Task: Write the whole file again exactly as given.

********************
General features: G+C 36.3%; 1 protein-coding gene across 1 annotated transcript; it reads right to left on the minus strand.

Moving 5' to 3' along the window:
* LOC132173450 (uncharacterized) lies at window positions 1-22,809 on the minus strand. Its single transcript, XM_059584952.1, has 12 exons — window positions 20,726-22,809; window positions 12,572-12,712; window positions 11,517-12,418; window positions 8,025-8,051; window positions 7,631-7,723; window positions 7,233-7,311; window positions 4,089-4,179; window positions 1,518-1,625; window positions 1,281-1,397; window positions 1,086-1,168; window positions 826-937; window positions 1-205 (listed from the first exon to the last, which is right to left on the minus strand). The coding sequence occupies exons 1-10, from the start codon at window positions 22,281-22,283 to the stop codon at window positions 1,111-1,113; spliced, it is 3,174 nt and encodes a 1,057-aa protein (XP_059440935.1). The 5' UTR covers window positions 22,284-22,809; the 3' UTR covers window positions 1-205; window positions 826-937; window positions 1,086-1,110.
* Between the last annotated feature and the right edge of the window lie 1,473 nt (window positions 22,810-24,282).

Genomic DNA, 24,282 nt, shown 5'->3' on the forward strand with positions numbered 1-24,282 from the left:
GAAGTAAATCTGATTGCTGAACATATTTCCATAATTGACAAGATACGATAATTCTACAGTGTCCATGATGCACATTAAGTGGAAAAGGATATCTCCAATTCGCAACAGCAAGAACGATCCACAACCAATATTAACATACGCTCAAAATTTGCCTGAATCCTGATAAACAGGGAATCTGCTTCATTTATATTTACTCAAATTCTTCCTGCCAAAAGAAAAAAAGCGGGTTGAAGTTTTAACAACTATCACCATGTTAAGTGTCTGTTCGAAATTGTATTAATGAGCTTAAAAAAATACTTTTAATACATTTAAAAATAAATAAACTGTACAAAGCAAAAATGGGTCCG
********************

General features: G+C 36.3%; 1 protein-coding gene across 1 annotated transcript; it reads right to left on the minus strand.

Moving 5' to 3' along the window:
* LOC132173450 (uncharacterized) lies at window positions 1-22,809 on the minus strand. Its single transcript, XM_059584952.1, has 12 exons — window positions 20,726-22,809; window positions 12,572-12,712; window positions 11,517-12,418; window positions 8,025-8,051; window positions 7,631-7,723; window positions 7,233-7,311; window positions 4,089-4,179; window positions 1,518-1,625; window positions 1,281-1,397; window positions 1,086-1,168; window positions 826-937; window positions 1-205 (listed from the first exon to the last, which is right to left on the minus strand). The coding sequence occupies exons 1-10, from the start codon at window positions 22,281-22,283 to the stop codon at window positions 1,111-1,113; spliced, it is 3,174 nt and encodes a 1,057-aa protein (XP_059440935.1). The 5' UTR covers window positions 22,284-22,809; the 3' UTR covers window positions 1-205; window positions 826-937; window positions 1,086-1,110.
* Between the last annotated feature and the right edge of the window lie 1,473 nt (window positions 22,810-24,282).

Genomic DNA, 24,282 nt, shown 5'->3' on the forward strand with positions numbered 1-24,282 from the left:
GAAGTAAATCTGATTGCTGAACATATTTCCATAATTGACAAGATACGATAATTCTACAGTGTCCATGATGCACATTAAGTGGAAAAGGATATCTCCAATTCGCAACAGCAAGAACGATCCACAACCAATATTAACATACGCTCAAAATTTGCCTGAATCCTGATAAACAGGGAATCTGCTTCATTTATATTTACTCAAATTCTTCCTGCCAAAAGAAAAAAAGCGGGTTGAAGTTTTAACAACTATCACCATGTTAAGTGTCTGTTCGAAATTGTATTAATGAGCTTAAAAAAATACTTTTAATACATTTAAAAATAAATAAACTGTACAAAGCAAAAATGGGTCCG